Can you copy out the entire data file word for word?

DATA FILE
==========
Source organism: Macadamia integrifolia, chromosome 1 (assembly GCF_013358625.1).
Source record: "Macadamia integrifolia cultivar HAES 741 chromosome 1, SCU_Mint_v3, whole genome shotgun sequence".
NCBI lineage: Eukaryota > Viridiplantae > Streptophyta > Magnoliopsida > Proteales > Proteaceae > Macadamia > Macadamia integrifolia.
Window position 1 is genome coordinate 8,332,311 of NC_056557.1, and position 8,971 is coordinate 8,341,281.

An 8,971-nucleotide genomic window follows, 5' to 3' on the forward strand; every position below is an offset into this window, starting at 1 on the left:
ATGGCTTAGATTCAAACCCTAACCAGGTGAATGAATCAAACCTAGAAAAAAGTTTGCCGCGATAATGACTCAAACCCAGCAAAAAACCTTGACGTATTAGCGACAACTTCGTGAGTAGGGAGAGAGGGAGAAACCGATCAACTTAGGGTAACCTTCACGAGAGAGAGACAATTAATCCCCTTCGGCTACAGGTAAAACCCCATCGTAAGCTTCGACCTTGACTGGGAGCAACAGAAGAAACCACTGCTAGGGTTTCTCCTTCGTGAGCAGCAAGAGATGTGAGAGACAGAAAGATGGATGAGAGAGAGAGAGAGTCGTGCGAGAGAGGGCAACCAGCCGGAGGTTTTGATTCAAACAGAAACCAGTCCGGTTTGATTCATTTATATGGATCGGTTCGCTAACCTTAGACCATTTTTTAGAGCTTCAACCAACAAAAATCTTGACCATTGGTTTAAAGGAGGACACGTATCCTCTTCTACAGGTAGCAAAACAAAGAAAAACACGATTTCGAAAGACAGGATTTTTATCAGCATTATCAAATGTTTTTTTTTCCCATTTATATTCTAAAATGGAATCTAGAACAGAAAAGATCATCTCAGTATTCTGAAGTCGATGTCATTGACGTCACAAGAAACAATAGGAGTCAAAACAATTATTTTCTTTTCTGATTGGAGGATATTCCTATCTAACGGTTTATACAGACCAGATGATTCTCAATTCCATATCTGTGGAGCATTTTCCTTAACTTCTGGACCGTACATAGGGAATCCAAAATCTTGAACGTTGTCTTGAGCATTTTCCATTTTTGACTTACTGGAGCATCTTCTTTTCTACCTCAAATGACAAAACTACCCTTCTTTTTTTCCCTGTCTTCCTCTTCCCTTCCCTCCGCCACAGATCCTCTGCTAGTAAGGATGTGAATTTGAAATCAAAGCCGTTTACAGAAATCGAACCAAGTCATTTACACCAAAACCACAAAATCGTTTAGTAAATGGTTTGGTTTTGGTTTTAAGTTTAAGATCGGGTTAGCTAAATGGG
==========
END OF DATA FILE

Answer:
Source organism: Macadamia integrifolia, chromosome 1 (assembly GCF_013358625.1).
Source record: "Macadamia integrifolia cultivar HAES 741 chromosome 1, SCU_Mint_v3, whole genome shotgun sequence".
NCBI lineage: Eukaryota > Viridiplantae > Streptophyta > Magnoliopsida > Proteales > Proteaceae > Macadamia > Macadamia integrifolia.
Window position 1 is genome coordinate 8,332,311 of NC_056557.1, and position 8,971 is coordinate 8,341,281.

An 8,971-nucleotide genomic window follows, 5' to 3' on the forward strand; every position below is an offset into this window, starting at 1 on the left:
ATGGCTTAGATTCAAACCCTAACCAGGTGAATGAATCAAACCTAGAAAAAAGTTTGCCGCGATAATGACTCAAACCCAGCAAAAAACCTTGACGTATTAGCGACAACTTCGTGAGTAGGGAGAGAGGGAGAAACCGATCAACTTAGGGTAACCTTCACGAGAGAGAGACAATTAATCCCCTTCGGCTACAGGTAAAACCCCATCGTAAGCTTCGACCTTGACTGGGAGCAACAGAAGAAACCACTGCTAGGGTTTCTCCTTCGTGAGCAGCAAGAGATGTGAGAGACAGAAAGATGGATGAGAGAGAGAGAGAGTCGTGCGAGAGAGGGCAACCAGCCGGAGGTTTTGATTCAAACAGAAACCAGTCCGGTTTGATTCATTTATATGGATCGGTTCGCTAACCTTAGACCATTTTTTAGAGCTTCAACCAACAAAAATCTTGACCATTGGTTTAAAGGAGGACACGTATCCTCTTCTACAGGTAGCAAAACAAAGAAAAACACGATTTCGAAAGACAGGATTTTTATCAGCATTATCAAATGTTTTTTTTTCCCATTTATATTCTAAAATGGAATCTAGAACAGAAAAGATCATCTCAGTATTCTGAAGTCGATGTCATTGACGTCACAAGAAACAATAGGAGTCAAAACAATTATTTTCTTTTCTGATTGGAGGATATTCCTATCTAACGGTTTATACAGACCAGATGATTCTCAATTCCATATCTGTGGAGCATTTTCCTTAACTTCTGGACCGTACATAGGGAATCCAAAATCTTGAACGTTGTCTTGAGCATTTTCCATTTTTGACTTACTGGAGCATCTTCTTTTCTACCTCAAATGACAAAACTACCCTTCTTTTTTTCCCTGTCTTCCTCTTCCCTTCCCTCCGCCACAGATCCTCTGCTAGTAAGGATGTGAATTTGAAATCAAAGCCGTTTACAGAAATCGAACCAAGTCATTTACACCAAAACCACAAAATCGTTTAGTAAATGGTTTGGTTTTGGTTTTAAGTTTAAGATCGGGTTAGCTAAATGGG